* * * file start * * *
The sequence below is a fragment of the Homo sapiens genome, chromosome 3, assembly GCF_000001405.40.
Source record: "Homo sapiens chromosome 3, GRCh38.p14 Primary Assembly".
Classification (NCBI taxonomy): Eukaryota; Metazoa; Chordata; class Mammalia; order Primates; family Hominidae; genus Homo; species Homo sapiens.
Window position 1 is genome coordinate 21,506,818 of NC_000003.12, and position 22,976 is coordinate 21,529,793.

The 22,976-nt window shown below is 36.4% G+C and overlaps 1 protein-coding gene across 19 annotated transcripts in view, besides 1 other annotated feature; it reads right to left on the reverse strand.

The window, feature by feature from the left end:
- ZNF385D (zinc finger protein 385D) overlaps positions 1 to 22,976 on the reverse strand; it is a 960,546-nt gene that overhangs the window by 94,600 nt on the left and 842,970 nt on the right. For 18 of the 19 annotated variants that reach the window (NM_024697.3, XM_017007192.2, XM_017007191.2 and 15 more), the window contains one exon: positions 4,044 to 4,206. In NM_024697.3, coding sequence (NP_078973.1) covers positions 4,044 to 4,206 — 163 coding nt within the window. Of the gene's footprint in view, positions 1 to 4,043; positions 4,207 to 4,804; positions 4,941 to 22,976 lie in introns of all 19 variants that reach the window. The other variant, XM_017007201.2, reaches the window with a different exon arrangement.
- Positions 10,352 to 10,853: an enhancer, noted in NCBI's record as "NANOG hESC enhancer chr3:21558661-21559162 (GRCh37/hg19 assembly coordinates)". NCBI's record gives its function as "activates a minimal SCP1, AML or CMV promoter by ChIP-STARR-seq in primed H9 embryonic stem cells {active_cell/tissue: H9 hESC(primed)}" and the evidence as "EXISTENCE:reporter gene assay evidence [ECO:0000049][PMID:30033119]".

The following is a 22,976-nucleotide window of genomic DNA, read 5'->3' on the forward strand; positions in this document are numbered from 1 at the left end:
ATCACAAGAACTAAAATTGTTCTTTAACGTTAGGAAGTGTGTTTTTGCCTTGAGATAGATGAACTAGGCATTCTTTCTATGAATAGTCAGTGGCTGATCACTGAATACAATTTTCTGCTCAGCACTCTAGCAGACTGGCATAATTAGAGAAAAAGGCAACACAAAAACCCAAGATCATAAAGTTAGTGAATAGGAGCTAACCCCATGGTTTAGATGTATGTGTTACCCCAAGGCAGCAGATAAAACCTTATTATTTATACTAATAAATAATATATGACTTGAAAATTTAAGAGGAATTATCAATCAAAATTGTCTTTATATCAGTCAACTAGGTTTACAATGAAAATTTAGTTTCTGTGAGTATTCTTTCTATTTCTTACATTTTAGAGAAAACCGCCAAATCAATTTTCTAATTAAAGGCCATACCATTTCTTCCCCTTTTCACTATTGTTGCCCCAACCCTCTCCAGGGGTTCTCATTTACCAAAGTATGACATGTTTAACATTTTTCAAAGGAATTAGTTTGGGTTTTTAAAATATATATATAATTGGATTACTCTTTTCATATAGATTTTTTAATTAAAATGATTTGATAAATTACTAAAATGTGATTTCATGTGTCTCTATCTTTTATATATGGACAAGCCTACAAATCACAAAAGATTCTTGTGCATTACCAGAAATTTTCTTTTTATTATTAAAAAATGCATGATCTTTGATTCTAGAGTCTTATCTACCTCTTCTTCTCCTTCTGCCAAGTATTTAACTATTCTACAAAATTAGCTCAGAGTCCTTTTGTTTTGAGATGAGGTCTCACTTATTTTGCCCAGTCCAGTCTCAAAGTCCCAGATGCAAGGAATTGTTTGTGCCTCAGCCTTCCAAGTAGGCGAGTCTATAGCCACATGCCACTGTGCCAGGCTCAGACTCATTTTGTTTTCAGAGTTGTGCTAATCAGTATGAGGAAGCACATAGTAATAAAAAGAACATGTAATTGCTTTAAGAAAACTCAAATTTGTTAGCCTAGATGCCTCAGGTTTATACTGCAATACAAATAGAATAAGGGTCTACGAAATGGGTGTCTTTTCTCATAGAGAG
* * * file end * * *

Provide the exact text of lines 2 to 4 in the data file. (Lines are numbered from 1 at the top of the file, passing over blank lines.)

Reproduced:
Source record: "Homo sapiens chromosome 3, GRCh38.p14 Primary Assembly".
Classification (NCBI taxonomy): Eukaryota; Metazoa; Chordata; class Mammalia; order Primates; family Hominidae; genus Homo; species Homo sapiens.
Window position 1 is genome coordinate 21,506,818 of NC_000003.12, and position 22,976 is coordinate 21,529,793.